How Traditions of Mourning Help Us Grieve
Mourning is the external expression of loss, and mourning traditions are important in coping with grief.
Losing people we love is a painful and challenging reality. We will all experience it at some point, and we will all face both grief and mourning when it happens. Although these words are often used interchangeably, they are distinct. Suffering refers to the thoughts and emotions we experience after losing someone we love. Mourning, on the other hand, is about our outward expressions or signs of grief. It is the external expression of loss, and it is something that is often impacted by the cultures we live within.
Why is Mourning Important?
Just as with grief, mourning is a very personal experience, and it will vary among individuals. There is no guidebook for the right way to do it, and sometimes it depends on what type of loss a person has experienced. For example, mourning the loss of a child may look quite different from mourning the loss of a grandparent who lived a long and entire life. Whatever it looks like for you, know that mourning is a way that your brain forms long-term memories of your loved one. It can help you come to a place of acceptance with their death and emotionally process all of the feelings of grief. Mourning can also help you adapt to life without your particular person and to carry on even though they are no longer by your side.
Traditions of Mourning Across the World
In the United States and much of the Western world, cultural mourning practices include things like funerals, memorial services, and wearing black clothing for a time after someone we love has died. Although death and mourning are universal, these practices across the world vary considerably. However, all of them have something to offer those facing the pain of loss.
The Hindu believes in reincarnation, so death may not have the same feeling of finality for Hindus. However, mourning is still a genuine part of the loss in this culture. One of the most common Hindu mourning traditions is to cook an elaborate meal – often a favorite of the person who has died – and then bring the feed to the temple to share with the community. Even if you aren’t Hindu, the idea of preparing your loved one’s favorite meal and sharing it with friends and family can be a valuable part of your grieving and healing process.
Vietnamese culture emphasizes continuing communion with your ancestors. This often takes the form of an elaborate shrine dedicated to a loved one who has died. These shrines may include photographs, candles, incense, and precious items that belonged to the deceased. Even if you don’t share the Vietnamese belief in ancestors existing in the afterlife, making a unique space for your loved one’s photos and precious personal items can provide great comfort.
Native American Mourning
Native American tribes all have unique mourning practices, but one common to many is burying the deceased’s body with meaningful items. Usually, the items are unique, and it can be challenging to part with them. However, it is also cathartic to place a cherished item alongside a loved one for eternity. Adding a momento or prized possession alongside your loved one can also bring a sense of closure.
In Mexico, it is also common to bury loved ones with special material possessions, along with their clothing. When someone dies, the family holds a vigil for family and friends that lasts 24-48 hours. Mourners partake in food and drink together during this time. In addition, guests arrive to offer prayers and bring the family gifts that celebrate and honor the deceased. Even if you don’t live in Mexico, coming together for a time with other people who are also grieving is a practice that can help you feel less alone on your grief journey.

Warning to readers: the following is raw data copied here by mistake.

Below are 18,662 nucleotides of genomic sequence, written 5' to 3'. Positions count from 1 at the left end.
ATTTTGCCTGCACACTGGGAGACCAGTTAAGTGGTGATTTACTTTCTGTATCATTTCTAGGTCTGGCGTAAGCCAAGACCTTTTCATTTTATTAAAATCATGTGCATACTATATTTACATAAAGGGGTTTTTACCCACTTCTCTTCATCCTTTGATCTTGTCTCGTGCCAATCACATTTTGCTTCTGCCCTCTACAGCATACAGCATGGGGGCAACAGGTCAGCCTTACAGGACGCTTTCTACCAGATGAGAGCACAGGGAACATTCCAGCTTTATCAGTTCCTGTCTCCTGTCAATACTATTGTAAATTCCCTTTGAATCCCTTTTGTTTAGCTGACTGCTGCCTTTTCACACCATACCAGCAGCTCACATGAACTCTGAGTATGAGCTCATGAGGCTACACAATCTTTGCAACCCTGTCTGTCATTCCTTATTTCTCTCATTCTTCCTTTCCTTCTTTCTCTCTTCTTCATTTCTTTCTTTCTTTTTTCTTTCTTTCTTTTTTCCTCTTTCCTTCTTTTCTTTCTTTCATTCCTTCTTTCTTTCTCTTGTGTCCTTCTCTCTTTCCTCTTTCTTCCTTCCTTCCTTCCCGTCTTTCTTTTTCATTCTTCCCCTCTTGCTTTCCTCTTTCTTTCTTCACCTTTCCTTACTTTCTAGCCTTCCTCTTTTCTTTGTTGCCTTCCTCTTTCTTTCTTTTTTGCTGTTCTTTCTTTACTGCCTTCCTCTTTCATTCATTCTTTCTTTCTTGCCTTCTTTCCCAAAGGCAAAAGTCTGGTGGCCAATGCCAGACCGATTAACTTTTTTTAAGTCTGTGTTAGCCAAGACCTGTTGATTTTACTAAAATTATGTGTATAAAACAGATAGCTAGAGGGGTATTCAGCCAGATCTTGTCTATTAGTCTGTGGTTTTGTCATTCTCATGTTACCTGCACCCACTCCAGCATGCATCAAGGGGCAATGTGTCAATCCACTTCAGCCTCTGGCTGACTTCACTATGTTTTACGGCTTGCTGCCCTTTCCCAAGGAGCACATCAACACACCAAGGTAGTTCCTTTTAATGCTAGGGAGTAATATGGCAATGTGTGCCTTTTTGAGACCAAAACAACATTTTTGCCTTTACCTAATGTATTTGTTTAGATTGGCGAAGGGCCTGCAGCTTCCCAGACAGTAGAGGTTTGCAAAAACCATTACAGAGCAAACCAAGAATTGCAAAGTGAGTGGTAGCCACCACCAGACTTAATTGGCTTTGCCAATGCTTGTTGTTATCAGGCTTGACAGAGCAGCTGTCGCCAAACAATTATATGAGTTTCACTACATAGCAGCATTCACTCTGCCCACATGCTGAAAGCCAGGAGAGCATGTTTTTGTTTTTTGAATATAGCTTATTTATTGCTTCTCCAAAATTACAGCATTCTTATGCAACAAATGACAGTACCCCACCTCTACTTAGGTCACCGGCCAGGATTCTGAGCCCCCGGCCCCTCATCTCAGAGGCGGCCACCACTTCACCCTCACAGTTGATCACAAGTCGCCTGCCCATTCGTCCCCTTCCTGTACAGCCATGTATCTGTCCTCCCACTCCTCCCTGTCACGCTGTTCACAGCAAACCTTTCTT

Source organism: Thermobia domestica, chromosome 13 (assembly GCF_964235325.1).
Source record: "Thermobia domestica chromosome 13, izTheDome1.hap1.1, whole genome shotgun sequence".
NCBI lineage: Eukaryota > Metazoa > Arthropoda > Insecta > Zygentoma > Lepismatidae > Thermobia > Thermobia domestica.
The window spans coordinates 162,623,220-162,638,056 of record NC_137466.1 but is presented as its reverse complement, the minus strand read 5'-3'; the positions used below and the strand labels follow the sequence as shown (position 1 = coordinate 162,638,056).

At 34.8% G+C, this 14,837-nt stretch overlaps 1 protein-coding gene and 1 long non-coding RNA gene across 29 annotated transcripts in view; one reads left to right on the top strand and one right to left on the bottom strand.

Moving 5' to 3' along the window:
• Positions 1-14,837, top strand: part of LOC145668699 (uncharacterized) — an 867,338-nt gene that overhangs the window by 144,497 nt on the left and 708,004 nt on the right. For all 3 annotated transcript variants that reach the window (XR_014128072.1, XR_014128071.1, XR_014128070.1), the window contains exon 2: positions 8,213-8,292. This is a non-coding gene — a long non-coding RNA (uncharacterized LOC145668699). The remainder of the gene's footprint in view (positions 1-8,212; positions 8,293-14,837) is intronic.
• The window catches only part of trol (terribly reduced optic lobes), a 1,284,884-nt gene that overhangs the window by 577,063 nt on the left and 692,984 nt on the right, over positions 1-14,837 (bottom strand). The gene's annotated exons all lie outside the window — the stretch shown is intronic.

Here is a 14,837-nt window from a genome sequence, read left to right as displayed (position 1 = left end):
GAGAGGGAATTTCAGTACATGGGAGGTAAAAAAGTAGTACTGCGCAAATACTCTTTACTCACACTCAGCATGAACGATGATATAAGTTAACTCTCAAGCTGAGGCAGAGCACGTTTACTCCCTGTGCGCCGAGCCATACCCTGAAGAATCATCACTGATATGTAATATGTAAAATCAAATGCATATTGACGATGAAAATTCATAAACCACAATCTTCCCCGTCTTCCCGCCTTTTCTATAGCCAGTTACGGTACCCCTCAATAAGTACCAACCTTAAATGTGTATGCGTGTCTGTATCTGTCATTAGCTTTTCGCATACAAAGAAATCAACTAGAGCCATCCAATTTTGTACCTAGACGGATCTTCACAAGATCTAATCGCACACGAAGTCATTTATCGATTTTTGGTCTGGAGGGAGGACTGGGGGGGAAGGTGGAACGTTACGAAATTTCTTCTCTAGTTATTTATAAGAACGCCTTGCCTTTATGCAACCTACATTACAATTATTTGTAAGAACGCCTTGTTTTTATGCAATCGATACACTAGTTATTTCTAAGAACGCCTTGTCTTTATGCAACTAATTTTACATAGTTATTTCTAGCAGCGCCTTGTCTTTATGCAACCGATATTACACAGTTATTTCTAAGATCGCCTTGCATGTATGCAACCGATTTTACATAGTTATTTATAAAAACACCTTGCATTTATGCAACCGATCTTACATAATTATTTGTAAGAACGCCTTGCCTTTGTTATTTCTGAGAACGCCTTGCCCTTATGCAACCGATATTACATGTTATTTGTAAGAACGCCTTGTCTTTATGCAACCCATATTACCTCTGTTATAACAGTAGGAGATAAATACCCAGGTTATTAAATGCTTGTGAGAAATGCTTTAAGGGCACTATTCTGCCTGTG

In Ireland, funerals and memorials are often filled with music. It is usually a mix between religious ballads and more cheerful songs that remind those facing a loss of happier times. Embracing music – and even joyful music – serves as a reminder of the importance of moving forward in life, even while you face grief. Even if you don’t choose to have such music at your loved one’s funeral, wake, or memorial service, playing music in your own home can provide you with some of these same benefits experienced by Irish mourners.
As with the Irish, Chinese memorials often remind bereaved families that life must go on. Mourners are traditionally given red envelopes containing money that must be spent. The idea is to encourage people to look beyond their loss and toward a lifetime of remembrance instead. You may find solace in a new purchase that keeps you moving forward, too, even if in the smallest of ways.
Why You Should Embrace Mourning
Mourning can be a lengthy and painful process, and it can sometimes be difficult to see past your grieving period to brighter days when your life won’t feel so defined by loss. However, it is no coincidence that every culture maintains mourning rituals. They are a necessary and healthy part of grief, so remember to be gentle and kind to yourself as you navigate your mourning. Although it will represent a challenging time in your life, the process is essential. Mourning will allow you to preserve special memories of your loved one, begin to re-engage with your life and feel joy and happiness once again eventually.
If you are looking for new ways to alleviate the painful emotions accompanying grief, consider trying a new grieving practice from one of the traditions mentioned above. Leaning into mourning practices is a healthy way to cope and to begin moving toward a place of peace and healing.